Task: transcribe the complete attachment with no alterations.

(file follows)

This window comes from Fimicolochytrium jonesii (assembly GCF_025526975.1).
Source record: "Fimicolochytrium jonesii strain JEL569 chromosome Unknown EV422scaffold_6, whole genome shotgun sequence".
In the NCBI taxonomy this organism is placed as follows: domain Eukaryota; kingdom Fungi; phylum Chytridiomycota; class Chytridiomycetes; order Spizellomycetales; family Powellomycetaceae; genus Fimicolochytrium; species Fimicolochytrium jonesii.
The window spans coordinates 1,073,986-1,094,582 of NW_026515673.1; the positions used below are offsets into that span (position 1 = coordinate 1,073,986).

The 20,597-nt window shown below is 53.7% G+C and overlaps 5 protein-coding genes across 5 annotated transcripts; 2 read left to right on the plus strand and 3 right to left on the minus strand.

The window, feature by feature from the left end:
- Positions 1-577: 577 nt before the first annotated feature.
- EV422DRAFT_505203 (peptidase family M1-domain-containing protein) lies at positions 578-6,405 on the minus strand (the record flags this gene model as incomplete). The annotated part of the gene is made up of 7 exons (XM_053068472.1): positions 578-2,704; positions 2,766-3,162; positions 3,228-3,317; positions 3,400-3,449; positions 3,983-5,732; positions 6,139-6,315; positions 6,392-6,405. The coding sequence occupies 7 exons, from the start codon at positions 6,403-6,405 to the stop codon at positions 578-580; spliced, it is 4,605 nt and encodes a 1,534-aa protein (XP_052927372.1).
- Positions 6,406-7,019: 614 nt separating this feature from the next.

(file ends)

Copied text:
This window comes from Fimicolochytrium jonesii (assembly GCF_025526975.1).
Source record: "Fimicolochytrium jonesii strain JEL569 chromosome Unknown EV422scaffold_6, whole genome shotgun sequence".
In the NCBI taxonomy this organism is placed as follows: domain Eukaryota; kingdom Fungi; phylum Chytridiomycota; class Chytridiomycetes; order Spizellomycetales; family Powellomycetaceae; genus Fimicolochytrium; species Fimicolochytrium jonesii.
The window spans coordinates 1,073,986-1,094,582 of NW_026515673.1; the positions used below are offsets into that span (position 1 = coordinate 1,073,986).

The 20,597-nt window shown below is 53.7% G+C and overlaps 5 protein-coding genes across 5 annotated transcripts; 2 read left to right on the plus strand and 3 right to left on the minus strand.

The window, feature by feature from the left end:
- Positions 1-577: 577 nt before the first annotated feature.
- EV422DRAFT_505203 (peptidase family M1-domain-containing protein) lies at positions 578-6,405 on the minus strand (the record flags this gene model as incomplete). The annotated part of the gene is made up of 7 exons (XM_053068472.1): positions 578-2,704; positions 2,766-3,162; positions 3,228-3,317; positions 3,400-3,449; positions 3,983-5,732; positions 6,139-6,315; positions 6,392-6,405. The coding sequence occupies 7 exons, from the start codon at positions 6,403-6,405 to the stop codon at positions 578-580; spliced, it is 4,605 nt and encodes a 1,534-aa protein (XP_052927372.1).
- Positions 6,406-7,019: 614 nt separating this feature from the next.